I have often served vege-“burgers” to guests at Yoga plus and they’re always popular.
The basic recipe varies, depending on what is in the kitchen, what we have cooked extra of, and what is left over*. It’s a bit of an art really, the cook going on instinct to balance the ingredients.
Maybe it’s a bit like movie-making? You get “recipes” for film structure in “The Scriptwriters Handbook”, and methods of cooking in “The Production Handbook” but in the end – it’s an art.
I watched Good Night and Good Luck on DVD last night. It was a simple movie made extraordinarily well. A great cast well acted, plenty of time, strong material.
By contrast, Crash, the oscar winner was anything but simple. It is a superb, if uneasy movie, which blends different cultures, bumping up against each other, into a sympathetic whole.
Walk the Line was more straightforward – strong and complex performances, with a bit of country sweetness and rock and roll kick.
All great movies, all different, and so it is with burgers.
And, ladies and gentlemen here it is, typed live from room 6 at Agios Pavlos rebroadcast at blogspot.com, Spotlit by the sun setting behind the Dragon’s neck rock, here is….
The Burger Production Handbook
You want good actors for a movie, and a good base for a burger. I build burgers round one or more grains – Quinoa**, Rice, Millet or Couscous. Sometimes you have more than one lead! Left over risotto, pilaf, bulgur or cous-cous can make a great burger-base, with a few additions – to dry the mix a little for risotto, or moisten and bind it for pilaf or couscous based burgers.
Sometimes I’d mix in one or more pulses with the grains. Black eyed peas are particularly good, but hummus, gigante/white beans, lentils and split peas can all work in the mix, and give texture, protein and depth to the final result. Soy protein is another protein source.
As flavouring, you can add red or green peppers/roast aubergine/roast courgette chopped finely, some grated carrot. Some people like to add cheese, although I prefer my movies and burgers without. Corn is a different matter – in for the burgers without a doubt, not so much in the movies. Although a Jennifer Aniston, Reese Witherspoon, Kate Hudson or Meg Ryan movie can hit the spot sometimes. Roasted, chopped squash could be excellent in firm mix, or a little chopped potato***.
Other flavouring can include pesto (perhaps in a burger with rice and corn and white beans?), Curry powder, sage, thyme, coriander, cumin, turmeric, basil, oregano, nutmeg even. Chopped Parsley, Dill or Coriander work well too. These are important in the overall feel of the burger, and indeed their influence can dominate the billing and the final production in disproportion to their size. Think Judy Dench in Shakespeare in Love!
Backstage support: holding it together
One key thing to consider is the texture – it needs to be able to bind together. If you’re making vegan burgers, then a dip/pulse like left-over Fava, or maybe hummus could help bind the mix. If not vegan, then egg can be used. Oats are great to add body to a wet mix, and help bind it. A little flour can also be helpful. I’ve used wheat or spelt flour. Chickpea flour would work well too.
Post production: oven time.
Once you have assembled your cast of ingredients, and mix which holds together, it’s good to try it on a test audience. Maybe you? Test fry one burger to see if it works before committing them to the oven.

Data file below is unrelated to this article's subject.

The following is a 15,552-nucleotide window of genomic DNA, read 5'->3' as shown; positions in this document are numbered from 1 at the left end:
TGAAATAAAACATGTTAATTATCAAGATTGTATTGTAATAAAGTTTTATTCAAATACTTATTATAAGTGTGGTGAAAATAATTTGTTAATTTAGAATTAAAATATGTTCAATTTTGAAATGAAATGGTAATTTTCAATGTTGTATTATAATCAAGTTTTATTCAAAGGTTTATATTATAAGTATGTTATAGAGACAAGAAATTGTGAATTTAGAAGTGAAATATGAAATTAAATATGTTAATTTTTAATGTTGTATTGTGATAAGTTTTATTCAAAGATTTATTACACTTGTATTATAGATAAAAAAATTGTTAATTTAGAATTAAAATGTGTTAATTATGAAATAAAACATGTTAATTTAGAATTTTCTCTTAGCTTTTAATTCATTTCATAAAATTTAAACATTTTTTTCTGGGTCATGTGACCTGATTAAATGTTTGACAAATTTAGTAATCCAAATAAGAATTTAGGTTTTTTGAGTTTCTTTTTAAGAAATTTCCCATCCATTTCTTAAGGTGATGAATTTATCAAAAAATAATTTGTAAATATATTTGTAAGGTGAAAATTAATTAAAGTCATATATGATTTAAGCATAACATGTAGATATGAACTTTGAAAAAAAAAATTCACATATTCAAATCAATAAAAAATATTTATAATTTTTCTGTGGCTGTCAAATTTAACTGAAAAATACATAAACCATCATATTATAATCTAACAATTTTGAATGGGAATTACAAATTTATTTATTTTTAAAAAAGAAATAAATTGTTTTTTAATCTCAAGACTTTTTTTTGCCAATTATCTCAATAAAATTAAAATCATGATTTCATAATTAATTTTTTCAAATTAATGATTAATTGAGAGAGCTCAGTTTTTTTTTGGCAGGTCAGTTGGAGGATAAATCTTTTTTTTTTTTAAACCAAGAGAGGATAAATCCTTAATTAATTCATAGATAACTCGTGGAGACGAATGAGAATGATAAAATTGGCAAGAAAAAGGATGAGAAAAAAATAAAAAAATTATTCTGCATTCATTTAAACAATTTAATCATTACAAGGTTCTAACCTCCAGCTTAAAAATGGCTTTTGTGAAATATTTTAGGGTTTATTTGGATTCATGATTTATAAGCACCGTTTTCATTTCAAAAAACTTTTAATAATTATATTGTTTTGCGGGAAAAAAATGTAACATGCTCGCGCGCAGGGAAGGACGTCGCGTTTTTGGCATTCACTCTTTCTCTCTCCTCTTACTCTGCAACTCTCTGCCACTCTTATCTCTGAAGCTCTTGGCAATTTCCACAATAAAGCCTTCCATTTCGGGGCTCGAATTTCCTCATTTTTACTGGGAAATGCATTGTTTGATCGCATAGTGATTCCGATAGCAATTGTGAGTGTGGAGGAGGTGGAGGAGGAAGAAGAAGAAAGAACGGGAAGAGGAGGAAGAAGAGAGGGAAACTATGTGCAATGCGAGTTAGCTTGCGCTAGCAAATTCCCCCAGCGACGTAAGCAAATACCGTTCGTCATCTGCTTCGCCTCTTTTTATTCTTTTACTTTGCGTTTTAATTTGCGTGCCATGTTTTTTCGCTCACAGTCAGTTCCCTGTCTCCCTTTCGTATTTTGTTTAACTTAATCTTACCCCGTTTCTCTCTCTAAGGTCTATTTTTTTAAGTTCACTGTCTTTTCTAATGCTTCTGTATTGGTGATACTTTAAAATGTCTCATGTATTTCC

Form into whatever shape you like – basic round and flat, ball like, mini or texas sized, croquette shaped, or brick. [You can also bake them in a tray as a loaf, or in a swiss roll tin as a bake, but people prefer the burger shape usually.]
Bake on well oiled trays in a moderate oven (350 Farenheit/180 Celcius) for around half an hour. If you like crispy burgers, drizzle or spray oil (olive or sunflower) on the outside. Part way through cooking You can flip them over to brown on both sides.
Serve on their own if they are moist, or with tomato sauce, hummus, tsatsiki, htipiti, skordalia or other sauce.
Oscar quality productions of the past
Particular successes I can recall have included:
- “Walk the Line” Corn Britters (burger fritters) which were based on millet and rice with parsley, rice, chopped onion and sweetcorn, bound with egg. Surprisingly simple. One of my favourites. Great central ingredient.
- “Good Night and Good Luck” - Curried quinoa burgers – quinoa flavoured with curry powder bound with egg. Strong flavour, simple concept, mono colour palette beautifully executed by Richard.
- “Crash” - Black eyed peas in tomato sauce, with oats, pureed chickpeas and rice, leftover antipasti of roast aubergine, and roast courgettes, Feta, chopped parsley, egg, oats and flour to bind. A complex mix, great result, served with chips and tomato salsa.
“Brokeback Mountain” burger would have to have been one of Udo’s mixes. Dill, egg, rice, quinoa, onion, garlic rosemary formed into croquettes. Subtle, interesting, lots of herbs, delicately flavoured and delicious.
I haven’t seen Capote yet, and have only worked with 4 chefs so can’t come up with a combination for that!
David Mamet, in his book, True and False, wrote something along the lines that it is not less noble to make your own theatre than to wait for someone to feed you work.
So, applying that to cooking: get into the kitchen and make yourself a burger!
This episode produced by Like to the Lark Kitchen Productions
*It’s a great idea to cook extra quantities of pulses- chick peas, gigante/white beans, black-eyed peas spring to mind. If you cover them well, and refrigerate you can use them a day or two later in a different recipe.
**Strictly speaking, Quinoa is a seed – the “mother grain” of the Aztecs. White and Red Quinoa are easily available in the UK at Holland and Barrett health food shops, among others.
*** Is it stretching the metaphor way too far to include an irish character actor? –Maybe Colm Meaney? A good solid performer but not the star!